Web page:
Barriers to postpartum diabetes screening: a qualitative synthesis of clinicians’ views
Georgina Lithgow, Jasper Rossi, Simon Griffin, Juliet Usher-Smith, Rebecca Dennison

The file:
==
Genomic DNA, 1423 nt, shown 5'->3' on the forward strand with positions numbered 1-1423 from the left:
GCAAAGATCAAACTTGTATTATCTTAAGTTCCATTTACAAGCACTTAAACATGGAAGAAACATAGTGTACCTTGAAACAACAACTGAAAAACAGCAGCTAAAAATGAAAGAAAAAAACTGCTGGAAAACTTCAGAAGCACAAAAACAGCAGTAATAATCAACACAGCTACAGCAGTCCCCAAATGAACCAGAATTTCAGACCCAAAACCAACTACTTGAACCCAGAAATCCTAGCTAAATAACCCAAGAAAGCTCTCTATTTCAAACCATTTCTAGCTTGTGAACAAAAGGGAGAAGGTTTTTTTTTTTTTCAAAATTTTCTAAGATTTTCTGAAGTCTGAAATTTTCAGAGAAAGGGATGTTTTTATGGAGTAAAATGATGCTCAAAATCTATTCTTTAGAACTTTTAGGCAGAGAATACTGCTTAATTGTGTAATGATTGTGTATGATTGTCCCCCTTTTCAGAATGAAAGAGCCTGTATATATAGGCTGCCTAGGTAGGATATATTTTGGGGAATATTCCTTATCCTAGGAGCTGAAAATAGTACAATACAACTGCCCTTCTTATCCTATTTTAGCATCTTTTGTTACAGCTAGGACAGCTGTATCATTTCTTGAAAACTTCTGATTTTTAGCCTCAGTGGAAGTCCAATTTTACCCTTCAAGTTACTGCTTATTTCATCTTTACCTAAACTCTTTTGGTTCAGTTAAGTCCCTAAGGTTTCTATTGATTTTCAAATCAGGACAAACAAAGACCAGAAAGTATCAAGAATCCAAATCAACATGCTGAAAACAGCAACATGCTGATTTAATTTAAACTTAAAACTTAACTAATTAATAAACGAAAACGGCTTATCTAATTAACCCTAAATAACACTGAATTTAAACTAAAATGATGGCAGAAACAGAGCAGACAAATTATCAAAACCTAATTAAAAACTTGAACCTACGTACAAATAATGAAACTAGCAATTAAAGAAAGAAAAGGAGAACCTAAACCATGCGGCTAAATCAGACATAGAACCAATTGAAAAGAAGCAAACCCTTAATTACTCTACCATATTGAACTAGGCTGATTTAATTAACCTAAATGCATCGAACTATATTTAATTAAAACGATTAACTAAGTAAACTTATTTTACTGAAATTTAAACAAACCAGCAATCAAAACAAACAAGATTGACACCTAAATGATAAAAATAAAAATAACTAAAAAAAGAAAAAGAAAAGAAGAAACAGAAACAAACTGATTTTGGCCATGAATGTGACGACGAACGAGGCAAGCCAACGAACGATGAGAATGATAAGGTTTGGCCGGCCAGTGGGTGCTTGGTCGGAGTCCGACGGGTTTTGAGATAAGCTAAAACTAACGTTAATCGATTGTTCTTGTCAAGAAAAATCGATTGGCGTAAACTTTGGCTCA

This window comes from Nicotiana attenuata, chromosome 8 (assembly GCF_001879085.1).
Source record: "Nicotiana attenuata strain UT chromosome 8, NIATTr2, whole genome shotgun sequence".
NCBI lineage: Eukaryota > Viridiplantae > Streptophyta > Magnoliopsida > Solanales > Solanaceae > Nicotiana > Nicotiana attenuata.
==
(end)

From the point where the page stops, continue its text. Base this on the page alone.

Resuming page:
Background: Gestational diabetes (GDM) is an important risk factor for developing type 2 diabetes (T2DM) later in life. Postpartum screening provides an opportunity for early detection and management of T2DM, but uptake is poor. Aim: To explore barriers to screening from clinicians’ perspectives to guide future interventions to increase uptake. Design and Setting: Systematic review and qualitative synthesis. Method: We assessed qualitative studies included in a previous review, then searched five electronic databases from 2013 to May 2019 for qualitative studies reporting clinicians’ perspectives on postpartum glucose screening after GDM. Study quality was assessed against the Critical Appraisal Skills Programmes checklist. Qualitative data from the studies were analysed using thematic synthesis. Results: We included nine studies, containing views from 187 clinicians from both community and hospital care. Three main themes were identified: difficulties in handover between primary and secondary care (ambiguous roles and communication difficulties), short-term focus in clinical consultations (underplaying risk so as not to overwhelm patients and competing priorities) and patient-centric barriers. Conclusion: We identified barriers to diabetes screening at both system and individual levels. At the system level, clarification of responsibility for testing among healthcare professionals and better systems for recall are needed. These could be achieved through registers, improved clinical protocols, and automatic flagging and prompts within electronic medical records. At the individual level, clinicians should be supported to prioritise the importance of screening within consultations and better educational resources made available for women. Making it more convenient for women to attend may also facilitate screening.